Office gets boost in China

A Chinese software company announced overnight that it had signed an agreement with Microsoft to help popularise the Office productivity package in Chinese schools. Tengtu International said its Beijing subsidiary, the largest supplier of educational software for China's elementary and secondary schools, will develop an "Education Resource Kit for Office" to integrate the company's educational software and services with Microsoft's Office 2003.

A Chinese software company announced overnight that it had signed an agreement with Microsoft to help popularise the Office productivity package in Chinese schools.

Tengtu International said its Beijing subsidiary, the largest supplier of educational software for China's elementary and secondary schools, will develop an "Education Resource Kit for Office" to integrate the company's educational software and services with Microsoft's Office 2003.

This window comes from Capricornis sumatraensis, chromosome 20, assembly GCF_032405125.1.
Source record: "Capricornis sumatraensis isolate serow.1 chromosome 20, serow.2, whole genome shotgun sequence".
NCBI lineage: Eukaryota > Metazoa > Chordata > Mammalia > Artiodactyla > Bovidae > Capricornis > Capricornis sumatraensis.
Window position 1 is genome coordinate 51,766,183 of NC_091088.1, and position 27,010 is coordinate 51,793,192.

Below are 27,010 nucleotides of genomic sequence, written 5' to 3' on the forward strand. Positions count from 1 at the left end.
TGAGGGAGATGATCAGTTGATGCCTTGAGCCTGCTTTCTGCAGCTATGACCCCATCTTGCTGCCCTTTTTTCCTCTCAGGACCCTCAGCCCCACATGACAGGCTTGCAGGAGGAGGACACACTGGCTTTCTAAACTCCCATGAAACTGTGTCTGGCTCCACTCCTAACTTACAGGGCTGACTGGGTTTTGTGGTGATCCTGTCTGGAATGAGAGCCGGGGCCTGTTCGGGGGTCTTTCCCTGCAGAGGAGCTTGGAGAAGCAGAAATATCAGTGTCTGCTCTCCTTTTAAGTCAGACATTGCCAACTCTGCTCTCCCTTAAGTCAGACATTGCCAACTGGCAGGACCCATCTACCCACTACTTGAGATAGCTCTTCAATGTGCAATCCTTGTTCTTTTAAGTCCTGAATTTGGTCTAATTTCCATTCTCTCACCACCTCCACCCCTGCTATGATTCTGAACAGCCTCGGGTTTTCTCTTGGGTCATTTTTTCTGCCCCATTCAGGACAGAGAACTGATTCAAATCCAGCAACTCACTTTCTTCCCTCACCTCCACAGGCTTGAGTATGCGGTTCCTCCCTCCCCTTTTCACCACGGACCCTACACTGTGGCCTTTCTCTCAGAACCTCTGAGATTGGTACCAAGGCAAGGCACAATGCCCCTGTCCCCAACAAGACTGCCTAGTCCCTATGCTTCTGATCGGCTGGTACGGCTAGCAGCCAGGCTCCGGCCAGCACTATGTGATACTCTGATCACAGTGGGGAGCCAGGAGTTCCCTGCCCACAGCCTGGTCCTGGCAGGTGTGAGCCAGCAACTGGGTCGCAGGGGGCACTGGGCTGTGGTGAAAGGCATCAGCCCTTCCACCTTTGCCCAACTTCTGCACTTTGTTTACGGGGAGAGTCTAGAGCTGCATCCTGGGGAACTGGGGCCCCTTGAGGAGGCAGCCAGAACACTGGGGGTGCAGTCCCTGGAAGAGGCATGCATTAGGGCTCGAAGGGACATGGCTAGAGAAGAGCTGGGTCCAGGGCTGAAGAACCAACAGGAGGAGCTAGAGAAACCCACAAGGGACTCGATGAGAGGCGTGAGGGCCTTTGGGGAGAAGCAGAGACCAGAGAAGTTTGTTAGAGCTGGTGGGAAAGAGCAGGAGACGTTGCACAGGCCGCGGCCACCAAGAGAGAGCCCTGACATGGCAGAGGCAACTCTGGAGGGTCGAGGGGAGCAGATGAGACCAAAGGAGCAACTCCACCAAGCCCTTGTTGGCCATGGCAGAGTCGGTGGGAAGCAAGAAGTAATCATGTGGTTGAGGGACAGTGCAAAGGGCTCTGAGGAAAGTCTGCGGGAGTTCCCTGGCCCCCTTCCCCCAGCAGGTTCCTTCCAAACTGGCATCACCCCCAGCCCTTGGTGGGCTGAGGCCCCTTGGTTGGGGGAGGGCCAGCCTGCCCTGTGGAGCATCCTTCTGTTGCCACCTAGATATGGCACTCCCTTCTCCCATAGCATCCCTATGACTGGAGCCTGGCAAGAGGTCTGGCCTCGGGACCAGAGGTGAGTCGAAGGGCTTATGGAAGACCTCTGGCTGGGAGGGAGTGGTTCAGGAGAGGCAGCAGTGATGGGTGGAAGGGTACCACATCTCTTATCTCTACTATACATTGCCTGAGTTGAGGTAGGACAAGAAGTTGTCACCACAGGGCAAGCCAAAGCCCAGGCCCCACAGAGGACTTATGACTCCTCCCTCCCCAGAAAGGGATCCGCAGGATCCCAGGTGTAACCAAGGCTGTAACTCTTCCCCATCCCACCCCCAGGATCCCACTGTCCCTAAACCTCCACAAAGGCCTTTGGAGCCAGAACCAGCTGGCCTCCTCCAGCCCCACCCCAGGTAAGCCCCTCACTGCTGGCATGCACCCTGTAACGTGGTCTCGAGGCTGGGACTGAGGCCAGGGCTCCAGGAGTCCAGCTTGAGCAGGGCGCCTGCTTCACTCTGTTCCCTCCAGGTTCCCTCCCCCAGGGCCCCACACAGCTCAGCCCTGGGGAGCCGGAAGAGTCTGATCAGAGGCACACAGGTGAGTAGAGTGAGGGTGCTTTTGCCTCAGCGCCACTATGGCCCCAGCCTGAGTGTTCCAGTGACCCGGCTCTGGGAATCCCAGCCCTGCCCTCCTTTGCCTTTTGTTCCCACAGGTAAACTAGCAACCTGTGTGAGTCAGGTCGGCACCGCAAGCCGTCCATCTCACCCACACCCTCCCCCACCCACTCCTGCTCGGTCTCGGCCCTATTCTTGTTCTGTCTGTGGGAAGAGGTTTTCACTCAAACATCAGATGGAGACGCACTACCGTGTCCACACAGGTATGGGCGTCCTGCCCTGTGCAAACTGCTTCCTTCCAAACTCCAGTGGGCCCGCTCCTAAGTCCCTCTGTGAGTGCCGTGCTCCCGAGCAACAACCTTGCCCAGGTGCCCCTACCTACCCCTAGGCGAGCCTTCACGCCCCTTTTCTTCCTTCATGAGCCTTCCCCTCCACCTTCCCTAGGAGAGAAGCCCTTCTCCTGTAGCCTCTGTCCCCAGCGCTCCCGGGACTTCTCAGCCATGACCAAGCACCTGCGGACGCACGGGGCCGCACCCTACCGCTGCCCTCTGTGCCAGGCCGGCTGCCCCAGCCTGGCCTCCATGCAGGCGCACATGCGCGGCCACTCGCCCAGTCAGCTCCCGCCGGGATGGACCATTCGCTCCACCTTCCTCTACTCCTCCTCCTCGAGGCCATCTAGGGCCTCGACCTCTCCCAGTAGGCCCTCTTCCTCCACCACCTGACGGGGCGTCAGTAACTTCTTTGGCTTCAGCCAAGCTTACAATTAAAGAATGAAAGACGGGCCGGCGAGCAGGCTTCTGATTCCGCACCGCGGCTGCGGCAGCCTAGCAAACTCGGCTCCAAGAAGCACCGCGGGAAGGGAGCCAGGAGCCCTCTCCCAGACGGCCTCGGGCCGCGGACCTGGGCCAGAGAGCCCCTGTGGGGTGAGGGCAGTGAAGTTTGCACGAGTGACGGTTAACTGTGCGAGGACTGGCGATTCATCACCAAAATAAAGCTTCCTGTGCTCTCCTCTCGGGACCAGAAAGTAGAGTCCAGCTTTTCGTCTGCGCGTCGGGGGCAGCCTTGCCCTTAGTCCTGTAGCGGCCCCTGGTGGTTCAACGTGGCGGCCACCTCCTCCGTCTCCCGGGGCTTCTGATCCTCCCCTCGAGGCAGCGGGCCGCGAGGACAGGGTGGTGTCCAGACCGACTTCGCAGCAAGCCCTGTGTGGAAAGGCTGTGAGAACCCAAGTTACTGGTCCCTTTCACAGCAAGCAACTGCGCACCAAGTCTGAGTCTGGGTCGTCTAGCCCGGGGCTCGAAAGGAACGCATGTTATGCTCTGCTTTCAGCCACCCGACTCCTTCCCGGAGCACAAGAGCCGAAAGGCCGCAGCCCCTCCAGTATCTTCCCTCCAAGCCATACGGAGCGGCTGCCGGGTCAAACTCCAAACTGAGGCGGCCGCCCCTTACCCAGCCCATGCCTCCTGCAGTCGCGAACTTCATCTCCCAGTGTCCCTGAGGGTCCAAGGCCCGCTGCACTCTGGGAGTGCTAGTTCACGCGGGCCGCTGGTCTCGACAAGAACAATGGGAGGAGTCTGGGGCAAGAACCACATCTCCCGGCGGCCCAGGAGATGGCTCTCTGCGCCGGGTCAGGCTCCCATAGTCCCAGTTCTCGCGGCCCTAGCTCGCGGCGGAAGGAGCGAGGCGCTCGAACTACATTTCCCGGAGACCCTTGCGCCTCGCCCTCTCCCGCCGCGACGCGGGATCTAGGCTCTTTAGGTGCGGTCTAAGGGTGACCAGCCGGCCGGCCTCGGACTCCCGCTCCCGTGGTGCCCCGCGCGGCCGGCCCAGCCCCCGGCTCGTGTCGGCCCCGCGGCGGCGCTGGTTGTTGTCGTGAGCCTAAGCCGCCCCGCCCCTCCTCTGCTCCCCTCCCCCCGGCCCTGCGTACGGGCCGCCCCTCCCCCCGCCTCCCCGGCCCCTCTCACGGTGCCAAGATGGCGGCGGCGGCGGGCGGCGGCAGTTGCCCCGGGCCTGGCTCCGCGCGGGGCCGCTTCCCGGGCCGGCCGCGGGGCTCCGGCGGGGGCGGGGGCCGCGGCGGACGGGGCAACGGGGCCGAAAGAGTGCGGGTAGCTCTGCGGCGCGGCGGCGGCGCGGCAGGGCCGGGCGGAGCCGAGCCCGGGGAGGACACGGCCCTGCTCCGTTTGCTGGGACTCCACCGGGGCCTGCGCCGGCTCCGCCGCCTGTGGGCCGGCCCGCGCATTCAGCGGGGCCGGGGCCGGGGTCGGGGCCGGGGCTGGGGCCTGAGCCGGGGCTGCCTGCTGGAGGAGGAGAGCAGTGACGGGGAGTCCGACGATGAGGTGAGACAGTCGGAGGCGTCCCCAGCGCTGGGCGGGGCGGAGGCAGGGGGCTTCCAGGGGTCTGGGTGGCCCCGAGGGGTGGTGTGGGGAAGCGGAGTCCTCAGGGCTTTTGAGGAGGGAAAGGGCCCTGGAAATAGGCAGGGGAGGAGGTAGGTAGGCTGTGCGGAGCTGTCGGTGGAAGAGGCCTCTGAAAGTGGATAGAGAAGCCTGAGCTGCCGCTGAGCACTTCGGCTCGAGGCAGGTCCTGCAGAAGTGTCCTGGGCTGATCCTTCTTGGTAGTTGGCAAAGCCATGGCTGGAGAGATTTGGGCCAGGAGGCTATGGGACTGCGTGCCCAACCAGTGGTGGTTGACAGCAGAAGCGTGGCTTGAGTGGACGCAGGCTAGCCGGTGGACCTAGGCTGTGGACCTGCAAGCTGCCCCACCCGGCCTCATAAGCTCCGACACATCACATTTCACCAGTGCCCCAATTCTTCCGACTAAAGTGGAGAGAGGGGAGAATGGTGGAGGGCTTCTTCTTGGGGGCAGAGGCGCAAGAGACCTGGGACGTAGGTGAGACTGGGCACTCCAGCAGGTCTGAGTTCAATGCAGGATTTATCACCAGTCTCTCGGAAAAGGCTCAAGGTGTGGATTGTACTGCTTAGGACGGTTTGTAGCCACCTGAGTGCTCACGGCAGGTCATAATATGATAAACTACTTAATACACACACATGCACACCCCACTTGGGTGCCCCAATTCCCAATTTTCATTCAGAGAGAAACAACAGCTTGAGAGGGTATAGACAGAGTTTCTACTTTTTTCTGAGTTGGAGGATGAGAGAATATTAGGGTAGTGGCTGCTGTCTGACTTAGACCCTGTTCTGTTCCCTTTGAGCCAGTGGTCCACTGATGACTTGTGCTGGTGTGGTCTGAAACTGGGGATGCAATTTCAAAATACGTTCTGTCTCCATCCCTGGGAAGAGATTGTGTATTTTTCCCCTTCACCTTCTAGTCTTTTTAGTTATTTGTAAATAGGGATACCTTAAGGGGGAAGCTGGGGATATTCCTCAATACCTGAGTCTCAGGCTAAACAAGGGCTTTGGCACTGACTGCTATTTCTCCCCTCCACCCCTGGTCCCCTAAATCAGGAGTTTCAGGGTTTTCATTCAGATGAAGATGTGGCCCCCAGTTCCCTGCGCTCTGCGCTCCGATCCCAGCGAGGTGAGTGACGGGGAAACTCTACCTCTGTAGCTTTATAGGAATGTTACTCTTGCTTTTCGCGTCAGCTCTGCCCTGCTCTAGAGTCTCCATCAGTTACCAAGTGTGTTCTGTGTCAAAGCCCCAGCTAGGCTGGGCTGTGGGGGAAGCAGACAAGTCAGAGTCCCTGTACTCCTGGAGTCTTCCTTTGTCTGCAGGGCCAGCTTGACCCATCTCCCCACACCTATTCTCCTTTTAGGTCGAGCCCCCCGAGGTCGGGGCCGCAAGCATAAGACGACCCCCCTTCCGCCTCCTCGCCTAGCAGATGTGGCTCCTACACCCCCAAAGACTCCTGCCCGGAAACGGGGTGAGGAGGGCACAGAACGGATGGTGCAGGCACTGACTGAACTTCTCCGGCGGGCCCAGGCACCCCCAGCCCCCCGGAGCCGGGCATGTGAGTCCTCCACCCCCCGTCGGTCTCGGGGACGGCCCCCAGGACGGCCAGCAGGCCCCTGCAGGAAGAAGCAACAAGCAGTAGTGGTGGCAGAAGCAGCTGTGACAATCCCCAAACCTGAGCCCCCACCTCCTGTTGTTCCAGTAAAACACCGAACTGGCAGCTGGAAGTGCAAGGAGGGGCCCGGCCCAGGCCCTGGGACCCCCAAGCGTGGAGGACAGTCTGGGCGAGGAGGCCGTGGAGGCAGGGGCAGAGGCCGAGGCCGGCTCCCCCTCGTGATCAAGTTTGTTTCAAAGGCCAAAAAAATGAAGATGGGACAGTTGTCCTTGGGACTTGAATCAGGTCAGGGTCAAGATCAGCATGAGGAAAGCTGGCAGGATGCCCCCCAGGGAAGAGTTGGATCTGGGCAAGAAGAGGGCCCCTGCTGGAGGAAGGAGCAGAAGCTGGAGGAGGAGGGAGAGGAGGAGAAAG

Tengtu provides education software and distance-learning services to more than 35,000 Chinese schools, with 17.5 million students. The company was selected by the country's Ministry of Education to run the main education portal and distance-learning network for the national school system.

China has loomed as a potentially significant but troublesome market for Microsoft in recent years. The country has expressed an official preference for open-source software and required the software giant to reveal parts of its source code.

But Microsoft has also worked with the Chinese government to promote software development and curb piracy.

Office is one of Microsoft's most significant profit centres, but the franchise has come under increasing pressure from the free, open-source OpenOffice.org package, especially in developing nations.